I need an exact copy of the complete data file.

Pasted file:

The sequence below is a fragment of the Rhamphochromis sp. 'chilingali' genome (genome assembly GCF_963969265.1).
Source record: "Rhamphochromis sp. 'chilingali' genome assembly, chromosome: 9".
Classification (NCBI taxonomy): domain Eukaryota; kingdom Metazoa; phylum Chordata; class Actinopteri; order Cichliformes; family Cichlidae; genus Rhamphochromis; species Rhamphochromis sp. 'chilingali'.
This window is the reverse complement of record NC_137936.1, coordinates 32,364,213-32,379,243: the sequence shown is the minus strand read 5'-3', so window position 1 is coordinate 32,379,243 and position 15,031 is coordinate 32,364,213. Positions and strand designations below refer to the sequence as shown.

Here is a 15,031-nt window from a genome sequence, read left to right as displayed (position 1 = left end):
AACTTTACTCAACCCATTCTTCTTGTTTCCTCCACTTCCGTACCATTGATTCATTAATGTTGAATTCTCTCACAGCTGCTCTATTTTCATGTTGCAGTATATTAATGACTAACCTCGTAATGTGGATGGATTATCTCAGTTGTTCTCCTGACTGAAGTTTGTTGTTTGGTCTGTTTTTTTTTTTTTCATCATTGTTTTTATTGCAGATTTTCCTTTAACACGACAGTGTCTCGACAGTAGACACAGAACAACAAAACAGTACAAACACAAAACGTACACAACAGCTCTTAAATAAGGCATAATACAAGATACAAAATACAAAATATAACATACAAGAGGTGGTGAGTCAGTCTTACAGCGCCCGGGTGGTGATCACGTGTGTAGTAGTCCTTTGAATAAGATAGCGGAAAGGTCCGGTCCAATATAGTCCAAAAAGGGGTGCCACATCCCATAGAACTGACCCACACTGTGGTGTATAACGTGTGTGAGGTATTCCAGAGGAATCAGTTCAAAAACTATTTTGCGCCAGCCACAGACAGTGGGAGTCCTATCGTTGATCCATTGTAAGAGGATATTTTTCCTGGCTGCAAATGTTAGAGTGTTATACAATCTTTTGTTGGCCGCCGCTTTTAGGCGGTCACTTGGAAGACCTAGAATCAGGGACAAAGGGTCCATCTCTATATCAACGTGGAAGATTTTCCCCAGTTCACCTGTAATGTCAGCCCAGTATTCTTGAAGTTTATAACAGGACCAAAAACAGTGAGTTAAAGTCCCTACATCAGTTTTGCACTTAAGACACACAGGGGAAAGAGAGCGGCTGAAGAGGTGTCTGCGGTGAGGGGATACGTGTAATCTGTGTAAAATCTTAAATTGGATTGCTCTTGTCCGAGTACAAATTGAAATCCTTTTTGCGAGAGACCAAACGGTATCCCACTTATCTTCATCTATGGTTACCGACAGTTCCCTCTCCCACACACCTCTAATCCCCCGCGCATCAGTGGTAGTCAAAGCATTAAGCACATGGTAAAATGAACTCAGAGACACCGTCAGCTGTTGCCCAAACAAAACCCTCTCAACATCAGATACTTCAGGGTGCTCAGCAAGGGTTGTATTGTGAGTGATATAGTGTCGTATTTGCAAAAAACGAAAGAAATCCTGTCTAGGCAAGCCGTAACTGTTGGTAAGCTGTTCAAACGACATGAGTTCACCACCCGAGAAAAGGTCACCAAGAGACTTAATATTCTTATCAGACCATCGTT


The sequence below is a fragment of the Rhamphochromis sp. 'chilingali' genome (genome assembly GCF_963969265.1).
Source record: "Rhamphochromis sp. 'chilingali' genome assembly, chromosome: 9".
Classification (NCBI taxonomy): domain Eukaryota; kingdom Metazoa; phylum Chordata; class Actinopteri; order Cichliformes; family Cichlidae; genus Rhamphochromis; species Rhamphochromis sp. 'chilingali'.
This window is the reverse complement of record NC_137936.1, coordinates 32,364,213-32,379,243: the sequence shown is the minus strand read 5'-3', so window position 1 is coordinate 32,379,243 and position 15,031 is coordinate 32,364,213. Positions and strand designations below refer to the sequence as shown.

Here is a 15,031-nt window from a genome sequence, read left to right as displayed (position 1 = left end):
AACTTTACTCAACCCATTCTTCTTGTTTCCTCCACTTCCGTACCATTGATTCATTAATGTTGAATTCTCTCACAGCTGCTCTATTTTCATGTTGCAGTATATTAATGACTAACCTCGTAATGTGGATGGATTATCTCAGTTGTTCTCCTGACTGAAGTTTGTTGTTTGGTCTGTTTTTTTTTTTTTCATCATTGTTTTTATTGCAGATTTTCCTTTAACACGACAGTGTCTCGACAGTAGACACAGAACAACAAAACAGTACAAACACAAAACGTACACAACAGCTCTTAAATAAGGCATAATACAAGATACAAAATACAAAATATAACATACAAGAGGTGGTGAGTCAGTCTTACAGCGCCCGGGTGGTGATCACGTGTGTAGTAGTCCTTTGAATAAGATAGCGGAAAGGTCCGGTCCAATATAGTCCAAAAAGGGGTGCCACATCCCATAGAACTGACCCACACTGTGGTGTATAACGTGTGTGAGGTATTCCAGAGGAATCAGTTCAAAAACTATTTTGCGCCAGCCACAGACAGTGGGAGTCCTATCGTTGATCCATTGTAAGAGGATATTTTTCCTGGCTGCAAATGTTAGAGTGTTATACAATCTTTTGTTGGCCGCCGCTTTTAGGCGGTCACTTGGAAGACCTAGAATCAGGGACAAAGGGTCCATCTCTATATCAACGTGGAAGATTTTCCCCAGTTCACCTGTAATGTCAGCCCAGTATTCTTGAAGTTTATAACAGGACCAAAAACAGTGAGTTAAAGTCCCTACATCAGTTTTGCACTTAAGACACACAGGGGAAAGAGAGCGGCTGAAGAGGTGTCTGCGGTGAGGGGATACGTGTAATCTGTGTAAAATCTTAAATTGGATTGCTCTTGTCCGAGTACAAATTGAAATCCTTTTTGCGAGAGACCAAACGGTATCCCACTTATCTTCATCTATGGTTACCGACAGTTCCCTCTCCCACACACCTCTAATCCCCCGCGCATCAGTGGTAGTCAAAGCATTAAGCACATGGTAAAATGAACTCAGAGACACCGTCAGCTGTTGCCCAAACAAAACCCTCTCAACATCAGATACTTCAGGGTGCTCAGCAAGGGTTGTATTGTGAGTGATATAGTGTCGTATTTGCAAAAAACGAAAGAAATCCTGTCTAGGCAAGCCGTAACTGTTGGTAAGCTGTTCAAACGACATGAGTTCACCACCCGAGAAAAGGTCACCAAGAGACTTAATATTCTTATCAGACCATCGTT